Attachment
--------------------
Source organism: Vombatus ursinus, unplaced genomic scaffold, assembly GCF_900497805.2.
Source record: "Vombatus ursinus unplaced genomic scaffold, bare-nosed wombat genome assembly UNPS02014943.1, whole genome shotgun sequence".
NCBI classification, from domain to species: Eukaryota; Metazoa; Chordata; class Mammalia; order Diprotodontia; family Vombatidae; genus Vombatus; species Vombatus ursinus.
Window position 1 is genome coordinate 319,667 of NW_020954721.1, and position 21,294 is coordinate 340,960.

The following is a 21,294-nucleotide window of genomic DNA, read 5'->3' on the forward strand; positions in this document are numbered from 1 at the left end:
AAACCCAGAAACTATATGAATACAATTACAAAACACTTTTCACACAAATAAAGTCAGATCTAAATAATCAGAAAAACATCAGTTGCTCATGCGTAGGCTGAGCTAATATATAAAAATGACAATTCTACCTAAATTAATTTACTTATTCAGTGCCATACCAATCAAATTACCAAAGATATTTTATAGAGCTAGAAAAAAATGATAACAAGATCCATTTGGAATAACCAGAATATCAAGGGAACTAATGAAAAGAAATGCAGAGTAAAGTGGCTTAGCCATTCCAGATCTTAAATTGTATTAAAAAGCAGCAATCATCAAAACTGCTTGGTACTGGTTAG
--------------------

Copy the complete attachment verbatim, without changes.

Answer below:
Source organism: Vombatus ursinus, unplaced genomic scaffold, assembly GCF_900497805.2.
Source record: "Vombatus ursinus unplaced genomic scaffold, bare-nosed wombat genome assembly UNPS02014943.1, whole genome shotgun sequence".
NCBI classification, from domain to species: Eukaryota; Metazoa; Chordata; class Mammalia; order Diprotodontia; family Vombatidae; genus Vombatus; species Vombatus ursinus.
Window position 1 is genome coordinate 319,667 of NW_020954721.1, and position 21,294 is coordinate 340,960.

The following is a 21,294-nucleotide window of genomic DNA, read 5'->3' on the forward strand; positions in this document are numbered from 1 at the left end:
AAACCCAGAAACTATATGAATACAATTACAAAACACTTTTCACACAAATAAAGTCAGATCTAAATAATCAGAAAAACATCAGTTGCTCATGCGTAGGCTGAGCTAATATATAAAAATGACAATTCTACCTAAATTAATTTACTTATTCAGTGCCATACCAATCAAATTACCAAAGATATTTTATAGAGCTAGAAAAAAATGATAACAAGATCCATTTGGAATAACCAGAATATCAAGGGAACTAATGAAAAGAAATGCAGAGTAAAGTGGCTTAGCCATTCCAGATCTTAAATTGTATTAAAAAGCAGCAATCATCAAAACTGCTTGGTACTGGTTAG